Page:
Jewish name

Jewishhad only one nameHebrew surnamein Israel
The Jewish name has historically varied, encompassing throughout the centuries several different traditions.wikipedia
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Adin

It was also quite usual that Hebrew names were translated into their corresponding meaning in the Arabic language, such as Adin into Latif, or Loutfi, Eleazar into Mansour, Gershom into Ghareeb, Mazliach into Maimun, Sameah into Said, and Tovia into Hassan, or Hassoun.
However, the Jewish Genealogical Society of Great Britain have no records of this as a Jewish family name.

Jewish surname

Jewishsurnamesurnames
Jewish surnames
Jewish name

Onomastics

onomasticonomasticianonomatologist
This article looks at the onomastics practices of the Jewish people, that is, the history of the origin and forms of proper names.

Patronymic

patronymibnbin
Jews have historically used Hebrew patronymic names.

Jacob

Israelsons of JacobJacob (Israel)
The name conferred upon a person in early Biblical times was generally connected with some circumstance of that person's birth—several of Jacob's sons are recorded as having received their names in this manner (Genesis 30).

Book of Genesis

GenesisGen.Gen
The name conferred upon a person in early Biblical times was generally connected with some circumstance of that person's birth—several of Jacob's sons are recorded as having received their names in this manner (Genesis 30).

Moses

MosaicMosheMusa
Occasionally, persons other than the parents were the name-givers, as in the cases of Moses (Exodus 2:10) and Solomon (II Samuel 12:25).

Book of Exodus

ExodusEx.Shemot
Occasionally, persons other than the parents were the name-givers, as in the cases of Moses (Exodus 2:10) and Solomon (II Samuel 12:25).

Solomon

King SolomonSalomonSolomonic magic
Occasionally, persons other than the parents were the name-givers, as in the cases of Moses (Exodus 2:10) and Solomon (II Samuel 12:25).

Books of Samuel

1 Samuel2 SamuelSamuel
Occasionally, persons other than the parents were the name-givers, as in the cases of Moses (Exodus 2:10) and Solomon (II Samuel 12:25).

Babylonian captivity

Babylonian exileexileexile in Babylon
Before the Babylonian exile, it was not common practice to name children after their relatives, even in the royal family—none of the twenty-one kings of Judah was named after a predecessor, or after David, the founder of the dynasty.

Kingdom of Judah

Judahking of JudahJudahite
Before the Babylonian exile, it was not common practice to name children after their relatives, even in the royal family—none of the twenty-one kings of Judah was named after a predecessor, or after David, the founder of the dynasty.

David

King DavidDavid and GoliathDavidic
Before the Babylonian exile, it was not common practice to name children after their relatives, even in the royal family—none of the twenty-one kings of Judah was named after a predecessor, or after David, the founder of the dynasty.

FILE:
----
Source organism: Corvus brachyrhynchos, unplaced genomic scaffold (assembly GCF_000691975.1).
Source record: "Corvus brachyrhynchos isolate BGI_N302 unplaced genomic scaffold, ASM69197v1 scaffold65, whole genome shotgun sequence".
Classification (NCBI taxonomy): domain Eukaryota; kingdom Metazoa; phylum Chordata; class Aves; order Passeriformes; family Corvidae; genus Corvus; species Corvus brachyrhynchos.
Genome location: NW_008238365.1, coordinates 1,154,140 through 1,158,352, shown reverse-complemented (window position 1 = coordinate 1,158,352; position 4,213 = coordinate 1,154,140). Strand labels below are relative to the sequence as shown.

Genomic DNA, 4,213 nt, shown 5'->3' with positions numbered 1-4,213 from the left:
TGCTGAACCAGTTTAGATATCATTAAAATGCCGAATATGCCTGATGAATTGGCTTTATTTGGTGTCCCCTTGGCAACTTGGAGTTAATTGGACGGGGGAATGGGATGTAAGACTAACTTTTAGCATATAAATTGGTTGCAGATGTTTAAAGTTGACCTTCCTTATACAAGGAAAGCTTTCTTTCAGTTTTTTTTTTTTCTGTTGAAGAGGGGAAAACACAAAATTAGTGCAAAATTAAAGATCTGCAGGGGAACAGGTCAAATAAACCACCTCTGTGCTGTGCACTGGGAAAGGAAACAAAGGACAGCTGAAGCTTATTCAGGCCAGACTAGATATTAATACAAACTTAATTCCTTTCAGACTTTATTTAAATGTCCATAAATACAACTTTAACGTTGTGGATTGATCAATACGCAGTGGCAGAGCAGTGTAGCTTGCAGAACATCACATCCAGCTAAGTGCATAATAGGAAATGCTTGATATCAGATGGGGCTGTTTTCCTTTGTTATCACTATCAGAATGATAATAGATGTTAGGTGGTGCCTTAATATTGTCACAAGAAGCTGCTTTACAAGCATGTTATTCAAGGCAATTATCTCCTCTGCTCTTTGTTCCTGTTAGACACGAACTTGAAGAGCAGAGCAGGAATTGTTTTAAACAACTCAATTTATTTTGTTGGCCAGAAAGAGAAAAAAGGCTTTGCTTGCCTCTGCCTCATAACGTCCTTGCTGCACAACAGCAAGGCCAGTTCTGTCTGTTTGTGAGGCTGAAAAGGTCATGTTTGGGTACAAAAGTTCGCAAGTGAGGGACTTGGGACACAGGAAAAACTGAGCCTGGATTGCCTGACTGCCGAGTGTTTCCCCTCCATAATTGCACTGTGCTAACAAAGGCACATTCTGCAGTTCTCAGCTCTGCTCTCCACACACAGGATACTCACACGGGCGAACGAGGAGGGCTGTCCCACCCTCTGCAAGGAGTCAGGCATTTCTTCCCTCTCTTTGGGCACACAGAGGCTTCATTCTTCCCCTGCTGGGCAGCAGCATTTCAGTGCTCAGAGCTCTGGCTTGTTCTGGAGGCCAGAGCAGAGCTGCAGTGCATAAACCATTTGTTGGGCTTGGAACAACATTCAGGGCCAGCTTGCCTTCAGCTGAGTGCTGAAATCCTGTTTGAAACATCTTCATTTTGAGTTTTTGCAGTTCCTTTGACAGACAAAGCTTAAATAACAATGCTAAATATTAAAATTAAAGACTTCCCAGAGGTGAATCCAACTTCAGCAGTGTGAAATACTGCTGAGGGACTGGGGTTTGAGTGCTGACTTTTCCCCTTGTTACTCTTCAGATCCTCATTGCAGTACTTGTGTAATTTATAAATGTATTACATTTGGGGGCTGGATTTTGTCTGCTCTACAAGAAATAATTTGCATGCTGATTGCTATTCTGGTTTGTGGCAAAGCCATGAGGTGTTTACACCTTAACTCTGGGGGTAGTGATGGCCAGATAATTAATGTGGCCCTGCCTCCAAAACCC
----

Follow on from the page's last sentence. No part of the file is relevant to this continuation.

David and Jonathan

JonathanDavidclose personal friendship
On the other hand, a son of Jonathan and of King Saul were each named Meribaal (II Samuel 21:7 and following).

Saul

King Saulbattle of GilboaKing Saul of Israel
On the other hand, a son of Jonathan and of King Saul were each named Meribaal (II Samuel 21:7 and following).

Mephibosheth

On the other hand, a son of Jonathan and of King Saul were each named Meribaal (II Samuel 21:7 and following).

Ahitub

Thus, Ahitub has two sons, Ahijah and Ahimelech.

Ahijah

Thus, Ahitub has two sons, Ahijah and Ahimelech.

Ahimelech

Thus, Ahitub has two sons, Ahijah and Ahimelech.

Jaazaniah

Ja'azanaiahJaazaniah ben Shaphanseal of Jaazaniah
It became traditional to identify a son by his father's name and a chosen name, like Jaazaniah ben Shaphan (Ezekiel 8:11) only in later years of Hebrew history.

Ezekiel

Ez.EzekialEzekiel's vision of dry bones
It became traditional to identify a son by his father's name and a chosen name, like Jaazaniah ben Shaphan (Ezekiel 8:11) only in later years of Hebrew history.

Eponym

eponymousself-titledeponyms
In addition, a considerable number of these names are probably eponyms.

Israelites

IsraeliteIsraelchildren of Israel
There is little doubt that this applies to the names of the Israelite clans, each of which was assumed to be descended from the descendants of Jacob, described in Numbers 26.

Book of Numbers

NumbersBamidbarNum.
There is little doubt that this applies to the names of the Israelite clans, each of which was assumed to be descended from the descendants of Jacob, described in Numbers 26.

Jephthah

JephthaJephteJephthah's Daughter
Jephthah implies "first-born", as does Becher, while names like Manasseh, Nahum, and Nehemiah refer probably to children who have come to take the place of others that have died in childhood.